Economic Thought in Modern China: Market and Consumption, c.1500–1937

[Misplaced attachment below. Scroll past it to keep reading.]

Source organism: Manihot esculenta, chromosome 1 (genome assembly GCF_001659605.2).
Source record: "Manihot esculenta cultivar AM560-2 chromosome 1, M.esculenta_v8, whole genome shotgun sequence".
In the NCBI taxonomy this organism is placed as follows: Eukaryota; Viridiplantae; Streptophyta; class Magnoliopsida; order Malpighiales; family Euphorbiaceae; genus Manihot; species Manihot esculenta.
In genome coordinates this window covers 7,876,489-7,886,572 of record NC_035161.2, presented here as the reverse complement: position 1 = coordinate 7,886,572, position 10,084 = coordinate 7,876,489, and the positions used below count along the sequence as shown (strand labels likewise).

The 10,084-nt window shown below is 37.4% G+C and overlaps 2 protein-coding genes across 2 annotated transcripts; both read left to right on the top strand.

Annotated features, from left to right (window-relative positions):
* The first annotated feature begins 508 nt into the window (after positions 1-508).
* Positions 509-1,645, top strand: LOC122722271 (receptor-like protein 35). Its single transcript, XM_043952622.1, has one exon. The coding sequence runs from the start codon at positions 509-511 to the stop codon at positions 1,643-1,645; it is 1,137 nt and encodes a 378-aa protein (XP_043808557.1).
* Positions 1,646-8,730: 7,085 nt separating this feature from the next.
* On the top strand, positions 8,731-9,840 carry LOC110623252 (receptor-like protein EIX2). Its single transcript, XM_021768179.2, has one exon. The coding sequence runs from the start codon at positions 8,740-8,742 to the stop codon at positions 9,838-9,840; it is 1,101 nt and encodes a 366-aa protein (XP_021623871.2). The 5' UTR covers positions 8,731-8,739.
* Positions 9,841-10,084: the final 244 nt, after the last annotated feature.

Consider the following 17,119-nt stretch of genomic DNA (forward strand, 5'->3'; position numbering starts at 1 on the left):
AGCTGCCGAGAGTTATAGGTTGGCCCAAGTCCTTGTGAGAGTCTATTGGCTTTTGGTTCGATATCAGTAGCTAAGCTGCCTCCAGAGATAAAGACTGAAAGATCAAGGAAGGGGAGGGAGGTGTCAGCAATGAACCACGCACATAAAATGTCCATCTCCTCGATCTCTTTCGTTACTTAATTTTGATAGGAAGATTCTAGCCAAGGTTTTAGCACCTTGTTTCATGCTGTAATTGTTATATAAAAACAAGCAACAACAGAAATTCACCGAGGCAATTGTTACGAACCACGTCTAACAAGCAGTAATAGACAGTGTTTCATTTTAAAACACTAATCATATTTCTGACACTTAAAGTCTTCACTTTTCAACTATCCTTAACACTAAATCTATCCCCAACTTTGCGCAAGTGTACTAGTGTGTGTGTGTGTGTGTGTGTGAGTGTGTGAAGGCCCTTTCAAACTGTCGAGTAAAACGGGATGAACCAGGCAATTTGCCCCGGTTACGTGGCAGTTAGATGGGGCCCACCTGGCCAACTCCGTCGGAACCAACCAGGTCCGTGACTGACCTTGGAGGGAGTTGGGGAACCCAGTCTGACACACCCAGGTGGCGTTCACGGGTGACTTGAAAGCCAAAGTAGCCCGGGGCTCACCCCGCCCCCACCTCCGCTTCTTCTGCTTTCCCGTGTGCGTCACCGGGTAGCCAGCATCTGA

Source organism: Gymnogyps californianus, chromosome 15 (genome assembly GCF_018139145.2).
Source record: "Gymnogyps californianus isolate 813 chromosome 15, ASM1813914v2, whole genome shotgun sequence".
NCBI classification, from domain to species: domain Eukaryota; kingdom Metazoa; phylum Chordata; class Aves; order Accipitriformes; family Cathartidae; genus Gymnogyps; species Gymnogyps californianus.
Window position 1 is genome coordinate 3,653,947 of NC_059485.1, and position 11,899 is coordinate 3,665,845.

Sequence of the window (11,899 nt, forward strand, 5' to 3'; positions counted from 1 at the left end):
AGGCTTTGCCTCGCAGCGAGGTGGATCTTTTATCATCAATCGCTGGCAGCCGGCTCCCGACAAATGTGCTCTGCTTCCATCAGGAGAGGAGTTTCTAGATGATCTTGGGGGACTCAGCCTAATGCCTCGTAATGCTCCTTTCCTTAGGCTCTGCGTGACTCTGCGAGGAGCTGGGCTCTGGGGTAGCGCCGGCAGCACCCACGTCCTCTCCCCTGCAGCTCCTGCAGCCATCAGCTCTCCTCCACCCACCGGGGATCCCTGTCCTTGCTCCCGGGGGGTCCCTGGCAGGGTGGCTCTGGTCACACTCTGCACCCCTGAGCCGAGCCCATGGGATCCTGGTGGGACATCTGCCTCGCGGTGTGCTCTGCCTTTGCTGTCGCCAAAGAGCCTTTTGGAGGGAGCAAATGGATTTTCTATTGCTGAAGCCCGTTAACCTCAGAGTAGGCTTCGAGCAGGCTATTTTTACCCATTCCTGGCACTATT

In this major new study, Margherita Zanasi argues that basic notions of a free market economy emerged in China a century and half earlier than in Europe. In response to the commercial revolutions of the late 1500s, Chinese intellectuals and officials called for the end of state intervention in the market, recognizing its power to self-regulate. They also noted the elasticity of domestic demand and production, arguing in favour of ending long-standing rules against luxury consumption, an idea that emerged in Europe in the late seventeenth and early nineteenth centuries. Zanasi challenges Eurocentric theories of economic modernization as well as the assumption that European Enlightenment thought was unique in its ability to produce innovative economic ideas. She instead establishes a direct connection between observations of local economic conditions and the formulation of new theories, revealing the unexpected flexibility of the Confucian tradition and its accommodation of seemingly unorthodox ideas.